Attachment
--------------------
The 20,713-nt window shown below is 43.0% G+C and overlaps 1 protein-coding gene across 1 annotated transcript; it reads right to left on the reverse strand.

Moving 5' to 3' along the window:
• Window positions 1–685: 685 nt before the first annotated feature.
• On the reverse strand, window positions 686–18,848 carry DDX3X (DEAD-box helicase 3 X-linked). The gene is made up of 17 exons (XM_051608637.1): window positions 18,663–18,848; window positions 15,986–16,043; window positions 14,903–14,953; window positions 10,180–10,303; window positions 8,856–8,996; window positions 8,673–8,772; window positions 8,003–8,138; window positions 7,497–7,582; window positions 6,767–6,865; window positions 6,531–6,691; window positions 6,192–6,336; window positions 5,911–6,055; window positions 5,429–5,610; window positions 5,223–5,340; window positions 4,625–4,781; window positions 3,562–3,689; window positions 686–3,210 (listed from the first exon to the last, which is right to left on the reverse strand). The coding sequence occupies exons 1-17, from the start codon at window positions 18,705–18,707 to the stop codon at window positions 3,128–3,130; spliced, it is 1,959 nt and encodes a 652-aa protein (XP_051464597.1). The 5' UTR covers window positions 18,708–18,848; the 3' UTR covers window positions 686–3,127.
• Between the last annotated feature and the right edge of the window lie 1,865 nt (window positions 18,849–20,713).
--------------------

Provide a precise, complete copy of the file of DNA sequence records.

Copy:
The 20,713-nt window shown below is 43.0% G+C and overlaps 1 protein-coding gene across 1 annotated transcript; it reads right to left on the reverse strand.

Moving 5' to 3' along the window:
• Window positions 1–685: 685 nt before the first annotated feature.
• On the reverse strand, window positions 686–18,848 carry DDX3X (DEAD-box helicase 3 X-linked). The gene is made up of 17 exons (XM_051608637.1): window positions 18,663–18,848; window positions 15,986–16,043; window positions 14,903–14,953; window positions 10,180–10,303; window positions 8,856–8,996; window positions 8,673–8,772; window positions 8,003–8,138; window positions 7,497–7,582; window positions 6,767–6,865; window positions 6,531–6,691; window positions 6,192–6,336; window positions 5,911–6,055; window positions 5,429–5,610; window positions 5,223–5,340; window positions 4,625–4,781; window positions 3,562–3,689; window positions 686–3,210 (listed from the first exon to the last, which is right to left on the reverse strand). The coding sequence occupies exons 1-17, from the start codon at window positions 18,705–18,707 to the stop codon at window positions 3,128–3,130; spliced, it is 1,959 nt and encodes a 652-aa protein (XP_051464597.1). The 5' UTR covers window positions 18,708–18,848; the 3' UTR covers window positions 686–3,127.
• Between the last annotated feature and the right edge of the window lie 1,865 nt (window positions 18,849–20,713).